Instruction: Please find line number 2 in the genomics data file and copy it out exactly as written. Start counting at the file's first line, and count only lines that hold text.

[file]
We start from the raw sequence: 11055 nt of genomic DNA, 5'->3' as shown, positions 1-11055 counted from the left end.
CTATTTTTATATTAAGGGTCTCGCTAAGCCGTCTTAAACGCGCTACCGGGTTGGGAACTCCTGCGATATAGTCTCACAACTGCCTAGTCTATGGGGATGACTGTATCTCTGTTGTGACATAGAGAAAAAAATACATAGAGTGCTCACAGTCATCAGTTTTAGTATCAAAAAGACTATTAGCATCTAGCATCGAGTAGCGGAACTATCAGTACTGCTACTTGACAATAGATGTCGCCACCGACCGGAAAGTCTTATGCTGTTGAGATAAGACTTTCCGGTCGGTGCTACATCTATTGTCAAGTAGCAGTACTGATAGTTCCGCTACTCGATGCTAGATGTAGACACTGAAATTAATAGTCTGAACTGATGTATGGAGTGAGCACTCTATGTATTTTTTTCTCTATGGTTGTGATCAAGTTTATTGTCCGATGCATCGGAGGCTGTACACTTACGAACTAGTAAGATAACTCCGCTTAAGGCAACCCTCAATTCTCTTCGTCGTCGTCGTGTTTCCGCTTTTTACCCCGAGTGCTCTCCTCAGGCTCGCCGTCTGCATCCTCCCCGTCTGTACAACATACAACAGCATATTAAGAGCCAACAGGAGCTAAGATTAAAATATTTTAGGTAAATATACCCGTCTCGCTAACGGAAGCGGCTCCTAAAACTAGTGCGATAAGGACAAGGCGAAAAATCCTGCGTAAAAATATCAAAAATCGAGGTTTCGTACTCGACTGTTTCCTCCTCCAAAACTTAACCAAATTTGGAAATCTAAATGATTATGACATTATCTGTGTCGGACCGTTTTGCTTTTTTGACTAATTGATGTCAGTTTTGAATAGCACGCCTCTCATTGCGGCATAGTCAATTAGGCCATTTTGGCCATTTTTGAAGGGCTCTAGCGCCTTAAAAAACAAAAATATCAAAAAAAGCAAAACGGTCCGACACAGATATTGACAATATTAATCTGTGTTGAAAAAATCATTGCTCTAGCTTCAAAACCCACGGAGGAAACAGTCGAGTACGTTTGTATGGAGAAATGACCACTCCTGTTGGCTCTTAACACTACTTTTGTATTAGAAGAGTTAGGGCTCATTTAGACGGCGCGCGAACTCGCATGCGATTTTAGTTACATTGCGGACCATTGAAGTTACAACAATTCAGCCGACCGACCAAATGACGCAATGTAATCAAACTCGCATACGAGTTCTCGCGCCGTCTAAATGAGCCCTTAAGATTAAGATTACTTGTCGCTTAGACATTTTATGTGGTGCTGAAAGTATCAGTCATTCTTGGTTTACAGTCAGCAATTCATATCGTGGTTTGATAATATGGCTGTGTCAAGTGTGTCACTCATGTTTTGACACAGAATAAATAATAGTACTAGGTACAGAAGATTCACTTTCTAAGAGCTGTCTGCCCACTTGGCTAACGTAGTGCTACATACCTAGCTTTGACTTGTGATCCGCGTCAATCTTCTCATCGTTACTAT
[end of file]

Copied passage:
CTATTTTTATATTAAGGGTCTCGCTAAGCCGTCTTAAACGCGCTACCGGGTTGGGAACTCCTGCGATATAGTCTCACAACTGCCTAGTCTATGGGGATGACTGTATCTCTGTTGTGACATAGAGAAAAAAATACATAGAGTGCTCACAGTCATCAGTTTTAGTATCAAAAAGACTATTAGCATCTAGCATCGAGTAGCGGAACTATCAGTACTGCTACTTGACAATAGATGTCGCCACCGACCGGAAAGTCTTATGCTGTTGAGATAAGACTTTCCGGTCGGTGCTACATCTATTGTCAAGTAGCAGTACTGATAGTTCCGCTACTCGATGCTAGATGTAGACACTGAAATTAATAGTCTGAACTGATGTATGGAGTGAGCACTCTATGTATTTTTTTCTCTATGGTTGTGATCAAGTTTATTGTCCGATGCATCGGAGGCTGTACACTTACGAACTAGTAAGATAACTCCGCTTAAGGCAACCCTCAATTCTCTTCGTCGTCGTCGTGTTTCCGCTTTTTACCCCGAGTGCTCTCCTCAGGCTCGCCGTCTGCATCCTCCCCGTCTGTACAACATACAACAGCATATTAAGAGCCAACAGGAGCTAAGATTAAAATATTTTAGGTAAATATACCCGTCTCGCTAACGGAAGCGGCTCCTAAAACTAGTGCGATAAGGACAAGGCGAAAAATCCTGCGTAAAAATATCAAAAATCGAGGTTTCGTACTCGACTGTTTCCTCCTCCAAAACTTAACCAAATTTGGAAATCTAAATGATTATGACATTATCTGTGTCGGACCGTTTTGCTTTTTTGACTAATTGATGTCAGTTTTGAATAGCACGCCTCTCATTGCGGCATAGTCAATTAGGCCATTTTGGCCATTTTTGAAGGGCTCTAGCGCCTTAAAAAACAAAAATATCAAAAAAAGCAAAACGGTCCGACACAGATATTGACAATATTAATCTGTGTTGAAAAAATCATTGCTCTAGCTTCAAAACCCACGGAGGAAACAGTCGAGTACGTTTGTATGGAGAAATGACCACTCCTGTTGGCTCTTAACACTACTTTTGTATTAGAAGAGTTAGGGCTCATTTAGACGGCGCGCGAACTCGCATGCGATTTTAGTTACATTGCGGACCATTGAAGTTACAACAATTCAGCCGACCGACCAAATGACGCAATGTAATCAAACTCGCATACGAGTTCTCGCGCCGTCTAAATGAGCCCTTAAGATTAAGATTACTTGTCGCTTAGACATTTTATGTGGTGCTGAAAGTATCAGTCATTCTTGGTTTACAGTCAGCAATTCATATCGTGGTTTGATAATATGGCTGTGTCAAGTGTGTCACTCATGTTTTGACACAGAATAAATAATAGTACTAGGTACAGAAGATTCACTTTCTAAGAGCTGTCTGCCCACTTGGCTAACGTAGTGCTACATACCTAGCTTTGACTTGTGATCCGCGTCAATCTTCTCATCGTTACTAT